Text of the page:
Theater review: HART’s “Breaking Up is Hard to Do”

"Breaking Up is Hard to Do" features, from left, Emily Warren, Dominic Aquilino, Clara Burrus and Kier Klepzig.

Remember Neil Sedaka? Remember when the Catskills was a legendary place of song and comedy? Chances are, if you do, you’ll be right at home with Haywood Arts Regional Theatre’s new production of the toe-tapping, tuneful jukebox musical, Breaking Up is Hard to Do, featuring the music of Sedaka.

Jukebox musicals are gaining in popularity: The format is less costly than the major musical productions and are generally filled with songs that strike a nostalgic chord. In this case, it takes us back to the early 1960s, which was more of a holdover from the ’50s. Somewhere between World War II and Vietnam came rock ’n’ roll.  And, in the midst of that, came the pop singers like the prolific Sedaka, who cranked out such tunes as “Calendar Girl,”  “Happy Birthday, Sweet Sixteen,” and the earworm “Laughter In The Rain.”

The show transports us to the final weekend of summer, at a resort (the audience is treated like resort guests throughout the evening, by the way) filled with colorful characters and a  few contrivances worthy of a Love Boat script. Esther Simonwitz owns the resort, and is played with comedic aplomb by HART newcomer Leslie Lang. A widow, Esther is fighting to keep the old resort running, with the help of her ne’er do well comic foil (and second chance romance), Harvey Feldman (played by another first-timer, Keir Klepzig).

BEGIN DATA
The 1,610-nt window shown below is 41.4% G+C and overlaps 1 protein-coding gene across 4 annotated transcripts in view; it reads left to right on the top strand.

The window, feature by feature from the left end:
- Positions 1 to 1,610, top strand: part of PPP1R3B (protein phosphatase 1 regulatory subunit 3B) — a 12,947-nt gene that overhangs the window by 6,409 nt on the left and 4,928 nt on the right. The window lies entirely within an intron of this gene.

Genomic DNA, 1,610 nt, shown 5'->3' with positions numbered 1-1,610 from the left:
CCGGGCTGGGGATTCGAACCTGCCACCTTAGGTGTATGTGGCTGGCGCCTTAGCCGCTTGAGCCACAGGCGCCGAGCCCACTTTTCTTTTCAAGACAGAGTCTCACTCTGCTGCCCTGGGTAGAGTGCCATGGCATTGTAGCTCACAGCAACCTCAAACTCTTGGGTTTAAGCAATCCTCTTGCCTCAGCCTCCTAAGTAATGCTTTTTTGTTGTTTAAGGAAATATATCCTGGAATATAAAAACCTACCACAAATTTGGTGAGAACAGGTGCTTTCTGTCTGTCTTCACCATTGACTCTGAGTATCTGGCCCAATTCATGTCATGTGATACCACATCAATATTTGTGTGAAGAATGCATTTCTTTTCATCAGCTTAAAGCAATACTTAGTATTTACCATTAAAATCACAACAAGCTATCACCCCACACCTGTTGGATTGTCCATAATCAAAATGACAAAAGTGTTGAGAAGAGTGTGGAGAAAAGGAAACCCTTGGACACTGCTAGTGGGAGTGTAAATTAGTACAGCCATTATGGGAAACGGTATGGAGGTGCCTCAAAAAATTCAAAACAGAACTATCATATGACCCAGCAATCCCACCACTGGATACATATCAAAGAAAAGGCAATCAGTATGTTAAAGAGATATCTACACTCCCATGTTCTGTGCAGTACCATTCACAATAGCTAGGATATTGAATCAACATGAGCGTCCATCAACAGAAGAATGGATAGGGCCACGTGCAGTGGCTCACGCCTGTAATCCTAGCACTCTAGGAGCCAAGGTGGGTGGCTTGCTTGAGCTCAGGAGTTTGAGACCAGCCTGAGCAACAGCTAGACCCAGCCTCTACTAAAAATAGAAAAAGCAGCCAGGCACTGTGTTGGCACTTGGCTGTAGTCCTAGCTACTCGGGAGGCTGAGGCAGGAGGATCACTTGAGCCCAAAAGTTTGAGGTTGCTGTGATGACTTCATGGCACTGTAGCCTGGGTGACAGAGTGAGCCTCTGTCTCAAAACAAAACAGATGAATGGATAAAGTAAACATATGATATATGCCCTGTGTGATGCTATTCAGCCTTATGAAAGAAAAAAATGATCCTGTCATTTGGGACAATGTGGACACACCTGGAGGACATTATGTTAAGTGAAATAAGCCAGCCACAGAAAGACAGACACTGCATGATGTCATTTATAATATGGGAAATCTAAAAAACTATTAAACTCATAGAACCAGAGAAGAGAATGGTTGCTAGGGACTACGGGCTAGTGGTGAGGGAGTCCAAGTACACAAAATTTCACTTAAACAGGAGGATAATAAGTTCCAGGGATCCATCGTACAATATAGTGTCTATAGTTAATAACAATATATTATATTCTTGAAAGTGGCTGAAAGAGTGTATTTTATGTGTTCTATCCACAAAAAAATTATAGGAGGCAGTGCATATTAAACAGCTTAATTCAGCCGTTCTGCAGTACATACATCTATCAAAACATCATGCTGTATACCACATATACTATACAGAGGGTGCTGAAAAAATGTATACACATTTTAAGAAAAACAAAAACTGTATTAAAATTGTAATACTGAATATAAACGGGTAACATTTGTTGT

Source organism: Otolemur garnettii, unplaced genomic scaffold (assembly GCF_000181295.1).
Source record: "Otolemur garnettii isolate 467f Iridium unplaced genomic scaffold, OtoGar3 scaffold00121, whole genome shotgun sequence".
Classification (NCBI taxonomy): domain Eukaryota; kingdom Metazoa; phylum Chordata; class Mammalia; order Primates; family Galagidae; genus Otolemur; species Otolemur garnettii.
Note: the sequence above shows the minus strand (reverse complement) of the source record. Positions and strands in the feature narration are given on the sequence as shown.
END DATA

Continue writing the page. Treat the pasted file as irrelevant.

The main attraction of Esther’s resort is crooner Del Delmonaco, brought to life by Dominic Aquilino. Indeed, Del is a lounge lizard supreme. Word leaks that an American Bandstand producer is coming to the final performance, and Del dreams of impending super-stardom. His good looks and swagger destine him for an ego deflation before the end of the weekend.

Enter two girlfriends: Marge was left at the altar and Lois encourages her to have a fun weekend distraction. Marge is wonderfully played by Emily Warren, who ends up missing an obvious romantic pairing when Lois sets her up with Del by way of a little white lie that leads to the predictable resolution. Meanwhile, sad-sack-of-a-stage-hand Gabe, who falls for Marge instantly, is the guy everyone is rooting for. He proves to be something of a secret star waiting to be born.

Director Mark Jones has assembled a tight, professional ensemble that elevates the material. The band, on stage and part of the show, is a swinging ensemble and the glue that holds things together. Kelli Mullinix (also music director), Sarah Fowler, Dave Bruce and Sandy Boone play and provide backing vocals throughout the evening.

Breaking Up is Hard to Do runs through Sunday, June 15 at HART in Waynesville, with performances Friday and Saturday nights at 7:30 p.m., and Sundays at 3 p.m. $24 for adults, $20 for seniors, $10 for students.


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About Jeff Messer
playwright, actor, director and producer, Jeff Messer has been most recently known as a popular radio talk show host. He has been a part of the WNC theatre scene for over 25 years, and actively works with and supports most of the theatres throughout the region. Follow me @jeffdouglasmess

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